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Wednesday 29 October 2014

RPGPundit Reviews: The Inn of Lost Heroes

This is a review of the adventure module “The Inn of Lost Heroes”, published by Small Niche Games, written by Peter Spahn.  It is marketed as an adventure for 3-5 characters of levels 3-5 on the cover (though the introduction says 4-6 characters instead).  Its presented as an adventure for Labyrinth Lord, but of course we know that means its very easily usable in almost any OSR game. This adventure is about 30 pages long, with a handful of appropriate artwork throughout; nothing spectacular, but nothing amiss either.

I’ve reviewed many of Spahn’s adventures at this point, and they are always pleasant surprises very far afield from the typical OSR-dungeon-crawl.  Spahn’s adventures always have plots, chronological timelines, and a wealth of NPCs and background, all without falling too far off from the old-school aesthetic.  The Inn of Lost Heroes stays true to this mold, and tries to add a new twist: an OSR horror story.  To make this work, though, I find that the module relies on a somewhat more heavy-handed tactic than usual for his adventures.

As usual with adventures, I am wary not to reveal too many details in order not to spoil the fun for potential players.  What I have chosen to tell about this adventure is that it is based on a cursed/haunted Inn, and can thus be very easily introduced to most any campaign.  Part of the horror of the Inn is that it is a kind of trap for those who enter, moving the hapless travelers into a demi-plane full of silent-hill style creepiness. In order to escape, the PCs must solve the mystery of what terrible event occurred at the Inn in the first place, who is responsible for its curse, and go through a series of very difficult trials to break the curse.

When I talk about “heavy-handedness”, I’m referring to various elements of the adventure that are made to limit the PC’s abilities and to ratchet up the pressure.  But I should note that strictly speaking, the adventure is not a railroad; it is even possible to avoid being trapped in the Inn based on PC choices, though if you do that, in essence the adventure is over.

Once the PCs are trapped in the Inn, the rest of the adventure is very much a micro-sandbox; there’s no particular order in which PCs must act, investigate, or interact with the Inn.  What happens from there is entirely in the hands of the PCs. There are a series of setpiece encounters in this stage of the adventure, which depend on what rooms the PCs investigate, and a number of random encounters that are generated by a table.  Its quite well designed in that sense.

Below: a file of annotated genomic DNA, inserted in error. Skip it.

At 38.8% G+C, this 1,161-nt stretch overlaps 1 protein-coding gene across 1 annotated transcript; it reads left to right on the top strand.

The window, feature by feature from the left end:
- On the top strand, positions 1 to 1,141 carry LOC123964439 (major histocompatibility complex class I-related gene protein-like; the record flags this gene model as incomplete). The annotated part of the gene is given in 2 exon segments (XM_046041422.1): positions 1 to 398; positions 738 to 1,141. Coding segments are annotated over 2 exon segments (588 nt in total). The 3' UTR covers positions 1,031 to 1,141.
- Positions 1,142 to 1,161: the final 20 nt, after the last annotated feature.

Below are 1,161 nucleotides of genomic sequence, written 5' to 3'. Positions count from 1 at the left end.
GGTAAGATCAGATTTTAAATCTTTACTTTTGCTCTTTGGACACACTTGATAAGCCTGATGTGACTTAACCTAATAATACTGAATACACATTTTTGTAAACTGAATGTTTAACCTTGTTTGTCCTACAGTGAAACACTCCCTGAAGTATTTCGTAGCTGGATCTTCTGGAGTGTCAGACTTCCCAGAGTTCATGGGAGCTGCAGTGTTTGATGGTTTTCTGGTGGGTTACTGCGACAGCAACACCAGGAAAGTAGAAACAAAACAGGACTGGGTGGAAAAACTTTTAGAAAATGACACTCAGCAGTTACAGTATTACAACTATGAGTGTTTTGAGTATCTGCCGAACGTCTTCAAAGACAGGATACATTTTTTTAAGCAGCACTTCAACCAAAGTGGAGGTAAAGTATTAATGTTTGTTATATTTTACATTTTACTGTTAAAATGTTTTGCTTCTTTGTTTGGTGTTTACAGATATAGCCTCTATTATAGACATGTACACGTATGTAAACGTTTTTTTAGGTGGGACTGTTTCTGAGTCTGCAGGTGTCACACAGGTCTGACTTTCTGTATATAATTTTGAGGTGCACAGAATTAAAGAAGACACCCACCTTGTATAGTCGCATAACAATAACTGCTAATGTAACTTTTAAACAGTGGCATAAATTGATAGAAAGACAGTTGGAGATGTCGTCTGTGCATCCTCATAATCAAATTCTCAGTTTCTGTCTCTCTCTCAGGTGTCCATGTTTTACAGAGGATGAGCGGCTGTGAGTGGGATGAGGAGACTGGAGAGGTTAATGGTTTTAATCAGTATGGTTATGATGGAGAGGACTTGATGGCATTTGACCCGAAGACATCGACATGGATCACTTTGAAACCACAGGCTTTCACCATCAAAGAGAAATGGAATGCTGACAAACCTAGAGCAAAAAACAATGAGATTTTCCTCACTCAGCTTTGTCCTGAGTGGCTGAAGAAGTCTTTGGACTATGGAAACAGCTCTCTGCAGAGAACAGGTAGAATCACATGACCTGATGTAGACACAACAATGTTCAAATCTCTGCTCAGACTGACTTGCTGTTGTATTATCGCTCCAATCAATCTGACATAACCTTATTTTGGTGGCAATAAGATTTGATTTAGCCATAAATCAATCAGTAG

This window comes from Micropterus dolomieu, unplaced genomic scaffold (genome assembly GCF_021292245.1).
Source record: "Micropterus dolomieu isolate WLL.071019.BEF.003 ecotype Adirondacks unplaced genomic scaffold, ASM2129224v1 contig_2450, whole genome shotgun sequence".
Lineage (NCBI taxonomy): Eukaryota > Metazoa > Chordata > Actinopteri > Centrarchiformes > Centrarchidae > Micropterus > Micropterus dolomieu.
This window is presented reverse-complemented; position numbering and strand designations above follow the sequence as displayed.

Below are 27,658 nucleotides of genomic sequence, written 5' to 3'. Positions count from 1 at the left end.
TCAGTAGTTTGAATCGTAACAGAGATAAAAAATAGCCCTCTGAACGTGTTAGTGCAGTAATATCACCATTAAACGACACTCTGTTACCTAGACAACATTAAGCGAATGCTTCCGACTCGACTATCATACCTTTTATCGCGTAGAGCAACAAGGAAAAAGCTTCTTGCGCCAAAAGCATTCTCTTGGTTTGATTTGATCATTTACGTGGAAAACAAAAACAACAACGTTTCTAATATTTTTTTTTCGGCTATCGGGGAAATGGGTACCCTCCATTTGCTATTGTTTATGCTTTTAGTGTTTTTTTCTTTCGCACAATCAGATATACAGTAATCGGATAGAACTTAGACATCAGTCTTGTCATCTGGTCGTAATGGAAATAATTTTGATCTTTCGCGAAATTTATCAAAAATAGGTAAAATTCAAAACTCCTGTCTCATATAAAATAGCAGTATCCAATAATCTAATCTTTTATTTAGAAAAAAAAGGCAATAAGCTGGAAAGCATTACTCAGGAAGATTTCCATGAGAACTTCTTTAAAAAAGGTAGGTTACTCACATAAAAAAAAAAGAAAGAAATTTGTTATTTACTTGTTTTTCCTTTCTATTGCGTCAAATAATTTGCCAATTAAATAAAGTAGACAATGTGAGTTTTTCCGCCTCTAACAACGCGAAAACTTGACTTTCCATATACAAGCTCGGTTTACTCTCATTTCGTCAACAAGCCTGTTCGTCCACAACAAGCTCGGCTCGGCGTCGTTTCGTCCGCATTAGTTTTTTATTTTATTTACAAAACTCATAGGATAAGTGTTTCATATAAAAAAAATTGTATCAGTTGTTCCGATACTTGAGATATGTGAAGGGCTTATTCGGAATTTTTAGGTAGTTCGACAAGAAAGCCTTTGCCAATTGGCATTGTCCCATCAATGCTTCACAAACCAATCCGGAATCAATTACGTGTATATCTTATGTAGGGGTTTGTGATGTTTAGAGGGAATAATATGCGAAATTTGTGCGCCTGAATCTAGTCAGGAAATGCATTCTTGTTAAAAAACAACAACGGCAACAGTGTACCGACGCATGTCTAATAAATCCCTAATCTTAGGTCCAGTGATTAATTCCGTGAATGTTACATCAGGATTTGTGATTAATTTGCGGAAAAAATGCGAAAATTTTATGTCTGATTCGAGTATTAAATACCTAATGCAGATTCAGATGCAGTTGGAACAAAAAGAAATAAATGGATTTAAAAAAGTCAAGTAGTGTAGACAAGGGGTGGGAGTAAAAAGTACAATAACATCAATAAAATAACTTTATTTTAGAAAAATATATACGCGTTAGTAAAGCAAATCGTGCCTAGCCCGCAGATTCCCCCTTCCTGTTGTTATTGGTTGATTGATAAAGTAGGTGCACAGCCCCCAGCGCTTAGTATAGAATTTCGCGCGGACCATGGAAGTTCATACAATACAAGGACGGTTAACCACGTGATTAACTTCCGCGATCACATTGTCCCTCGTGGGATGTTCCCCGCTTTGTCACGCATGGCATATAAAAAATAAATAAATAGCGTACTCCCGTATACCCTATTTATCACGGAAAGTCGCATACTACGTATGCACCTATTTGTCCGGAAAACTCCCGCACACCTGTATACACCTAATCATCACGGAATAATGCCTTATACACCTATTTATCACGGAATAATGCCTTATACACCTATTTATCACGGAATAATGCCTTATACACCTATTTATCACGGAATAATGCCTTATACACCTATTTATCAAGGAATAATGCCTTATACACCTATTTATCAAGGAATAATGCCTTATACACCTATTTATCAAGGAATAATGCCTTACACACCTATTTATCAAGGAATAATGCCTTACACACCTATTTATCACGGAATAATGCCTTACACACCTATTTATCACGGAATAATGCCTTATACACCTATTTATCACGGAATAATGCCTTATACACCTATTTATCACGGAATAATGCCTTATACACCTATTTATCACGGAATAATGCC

On the other hand, the adventure is set up so that no level-appropriate magic or items can allow premature escape from the Inn’s curse.   And the adventure is set up, as far as I can see, to seriously tax the PCs’ resources, unless they’re really quick to figure things out and act. What’s more, the “solution” to the curse depends on a number of individual challenges, each of which is better suited to one character class over the others, but that solution also results in a curse that affects said character from that moment until the end of the adventure.

The culmination of the adventure involves confronting a truly fearsome enemy (for that level), and then the PCs are faced with an easy way out versus a much more challenging (and seemingly fatal) one that is nonetheless the “right thing to do”.

I could see some players, while not being railroaded, nevertheless feeling somewhat forced by the moral implications of certain choices.

On the whole, like all of Spahn’s adventures I’ve reviewed thus far, this is a very worthwhile adventure.  In spite of some potential problems and the challenges that could be faced by certain groups, the overall plot and ambiance of the adventure is fantastic.  If you think that the theme of this adventure is the sort of thing you or your player group would enjoy, then it would certainly be recommended.


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(originally posted July 6, 2013; on the old blog)

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